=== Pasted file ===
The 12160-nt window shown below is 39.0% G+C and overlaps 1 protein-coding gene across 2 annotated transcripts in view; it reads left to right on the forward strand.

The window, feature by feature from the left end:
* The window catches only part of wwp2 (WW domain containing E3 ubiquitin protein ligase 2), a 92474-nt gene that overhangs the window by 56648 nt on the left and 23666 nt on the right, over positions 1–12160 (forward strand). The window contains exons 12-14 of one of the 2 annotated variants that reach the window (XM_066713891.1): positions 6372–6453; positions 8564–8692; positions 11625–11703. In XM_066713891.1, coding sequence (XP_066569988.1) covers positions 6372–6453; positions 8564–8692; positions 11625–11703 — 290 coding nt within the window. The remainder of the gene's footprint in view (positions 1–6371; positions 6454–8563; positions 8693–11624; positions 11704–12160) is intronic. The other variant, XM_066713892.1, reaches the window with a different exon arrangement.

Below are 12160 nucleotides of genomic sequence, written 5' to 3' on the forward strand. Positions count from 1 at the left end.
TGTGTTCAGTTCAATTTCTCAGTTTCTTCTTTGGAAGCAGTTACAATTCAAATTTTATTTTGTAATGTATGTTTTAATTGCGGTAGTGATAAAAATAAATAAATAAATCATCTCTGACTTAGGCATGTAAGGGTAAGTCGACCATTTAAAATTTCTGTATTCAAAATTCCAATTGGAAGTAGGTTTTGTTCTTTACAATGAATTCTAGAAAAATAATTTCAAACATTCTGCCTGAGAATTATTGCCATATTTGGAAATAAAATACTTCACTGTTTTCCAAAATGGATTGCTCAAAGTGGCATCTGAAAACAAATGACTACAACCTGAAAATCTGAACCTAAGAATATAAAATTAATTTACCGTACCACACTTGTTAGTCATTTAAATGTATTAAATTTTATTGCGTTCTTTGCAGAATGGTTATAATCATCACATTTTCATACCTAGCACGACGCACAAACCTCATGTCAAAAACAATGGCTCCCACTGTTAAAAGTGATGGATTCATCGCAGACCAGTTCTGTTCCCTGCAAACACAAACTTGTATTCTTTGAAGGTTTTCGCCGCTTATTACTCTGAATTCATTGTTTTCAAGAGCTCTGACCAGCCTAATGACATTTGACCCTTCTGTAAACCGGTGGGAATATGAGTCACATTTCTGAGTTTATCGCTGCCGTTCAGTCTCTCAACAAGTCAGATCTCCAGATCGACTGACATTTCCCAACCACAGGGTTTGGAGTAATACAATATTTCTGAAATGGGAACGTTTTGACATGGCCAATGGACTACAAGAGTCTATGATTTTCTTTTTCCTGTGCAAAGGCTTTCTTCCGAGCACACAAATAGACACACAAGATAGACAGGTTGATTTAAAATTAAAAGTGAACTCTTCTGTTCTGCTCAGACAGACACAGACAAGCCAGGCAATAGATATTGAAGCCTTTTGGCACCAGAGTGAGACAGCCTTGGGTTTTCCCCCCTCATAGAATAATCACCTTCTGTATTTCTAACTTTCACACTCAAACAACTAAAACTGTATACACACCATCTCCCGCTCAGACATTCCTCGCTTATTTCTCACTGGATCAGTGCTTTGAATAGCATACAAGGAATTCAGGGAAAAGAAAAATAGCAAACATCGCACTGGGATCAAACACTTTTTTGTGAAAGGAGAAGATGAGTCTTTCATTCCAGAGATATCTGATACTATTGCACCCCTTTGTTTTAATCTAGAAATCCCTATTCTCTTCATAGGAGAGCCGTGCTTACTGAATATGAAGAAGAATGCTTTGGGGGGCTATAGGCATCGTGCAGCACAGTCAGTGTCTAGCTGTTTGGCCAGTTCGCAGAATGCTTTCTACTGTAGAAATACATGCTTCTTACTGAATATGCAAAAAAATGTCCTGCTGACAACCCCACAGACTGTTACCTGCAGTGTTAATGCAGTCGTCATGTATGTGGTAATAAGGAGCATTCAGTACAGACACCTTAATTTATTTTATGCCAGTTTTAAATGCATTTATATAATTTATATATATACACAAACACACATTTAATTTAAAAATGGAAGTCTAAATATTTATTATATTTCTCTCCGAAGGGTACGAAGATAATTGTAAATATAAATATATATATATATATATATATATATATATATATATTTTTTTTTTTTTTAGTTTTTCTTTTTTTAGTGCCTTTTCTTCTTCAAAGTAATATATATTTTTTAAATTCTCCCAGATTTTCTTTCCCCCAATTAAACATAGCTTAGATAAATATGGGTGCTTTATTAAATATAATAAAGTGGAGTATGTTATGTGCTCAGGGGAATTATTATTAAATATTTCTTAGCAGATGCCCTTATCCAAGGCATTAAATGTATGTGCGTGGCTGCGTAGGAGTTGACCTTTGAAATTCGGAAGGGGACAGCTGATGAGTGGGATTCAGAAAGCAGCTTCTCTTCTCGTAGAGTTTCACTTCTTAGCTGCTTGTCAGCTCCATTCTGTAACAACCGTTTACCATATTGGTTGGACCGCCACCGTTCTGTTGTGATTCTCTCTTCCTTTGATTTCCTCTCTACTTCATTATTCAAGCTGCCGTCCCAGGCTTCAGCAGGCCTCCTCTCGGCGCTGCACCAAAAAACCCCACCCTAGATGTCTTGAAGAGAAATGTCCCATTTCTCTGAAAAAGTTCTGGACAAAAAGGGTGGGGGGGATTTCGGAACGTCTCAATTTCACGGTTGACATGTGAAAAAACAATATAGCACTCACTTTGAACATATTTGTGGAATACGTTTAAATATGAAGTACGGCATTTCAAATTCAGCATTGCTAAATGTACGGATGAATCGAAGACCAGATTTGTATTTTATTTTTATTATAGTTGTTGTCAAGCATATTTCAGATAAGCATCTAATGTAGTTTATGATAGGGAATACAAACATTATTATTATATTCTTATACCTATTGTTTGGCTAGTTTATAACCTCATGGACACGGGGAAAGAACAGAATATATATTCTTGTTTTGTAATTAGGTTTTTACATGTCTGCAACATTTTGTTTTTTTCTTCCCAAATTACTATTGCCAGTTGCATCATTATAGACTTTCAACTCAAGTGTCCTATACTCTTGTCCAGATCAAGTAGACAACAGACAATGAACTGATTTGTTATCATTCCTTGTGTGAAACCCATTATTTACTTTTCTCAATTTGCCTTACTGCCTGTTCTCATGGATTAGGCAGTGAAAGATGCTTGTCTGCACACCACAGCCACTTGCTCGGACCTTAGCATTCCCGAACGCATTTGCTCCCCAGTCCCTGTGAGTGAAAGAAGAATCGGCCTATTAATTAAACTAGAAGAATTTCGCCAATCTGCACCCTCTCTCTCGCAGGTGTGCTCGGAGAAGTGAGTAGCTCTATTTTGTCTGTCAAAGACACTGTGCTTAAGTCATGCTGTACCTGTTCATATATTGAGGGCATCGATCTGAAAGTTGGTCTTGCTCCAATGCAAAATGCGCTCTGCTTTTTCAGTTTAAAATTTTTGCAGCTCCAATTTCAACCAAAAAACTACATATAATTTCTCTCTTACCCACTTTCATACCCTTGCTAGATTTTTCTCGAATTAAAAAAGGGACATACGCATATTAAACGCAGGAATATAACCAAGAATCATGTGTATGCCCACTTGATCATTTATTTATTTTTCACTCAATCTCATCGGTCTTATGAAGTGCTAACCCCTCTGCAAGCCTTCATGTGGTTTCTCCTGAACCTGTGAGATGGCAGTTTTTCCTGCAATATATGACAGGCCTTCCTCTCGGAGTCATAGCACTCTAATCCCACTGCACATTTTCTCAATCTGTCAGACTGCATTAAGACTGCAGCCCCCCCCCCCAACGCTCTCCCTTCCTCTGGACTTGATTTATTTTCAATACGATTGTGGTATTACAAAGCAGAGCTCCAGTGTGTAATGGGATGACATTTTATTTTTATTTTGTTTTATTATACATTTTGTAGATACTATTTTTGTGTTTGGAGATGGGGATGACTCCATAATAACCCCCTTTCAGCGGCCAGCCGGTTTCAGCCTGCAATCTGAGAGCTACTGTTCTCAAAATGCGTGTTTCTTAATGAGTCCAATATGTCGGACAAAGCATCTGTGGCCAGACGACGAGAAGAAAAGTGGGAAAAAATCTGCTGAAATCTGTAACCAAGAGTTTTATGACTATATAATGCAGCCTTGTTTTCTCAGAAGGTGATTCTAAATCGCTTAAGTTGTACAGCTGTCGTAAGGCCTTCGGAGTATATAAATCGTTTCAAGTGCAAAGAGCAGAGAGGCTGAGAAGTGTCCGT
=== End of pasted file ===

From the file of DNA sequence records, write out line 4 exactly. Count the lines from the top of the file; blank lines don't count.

Below are 12160 nucleotides of genomic sequence, written 5' to 3' on the forward strand. Positions count from 1 at the left end.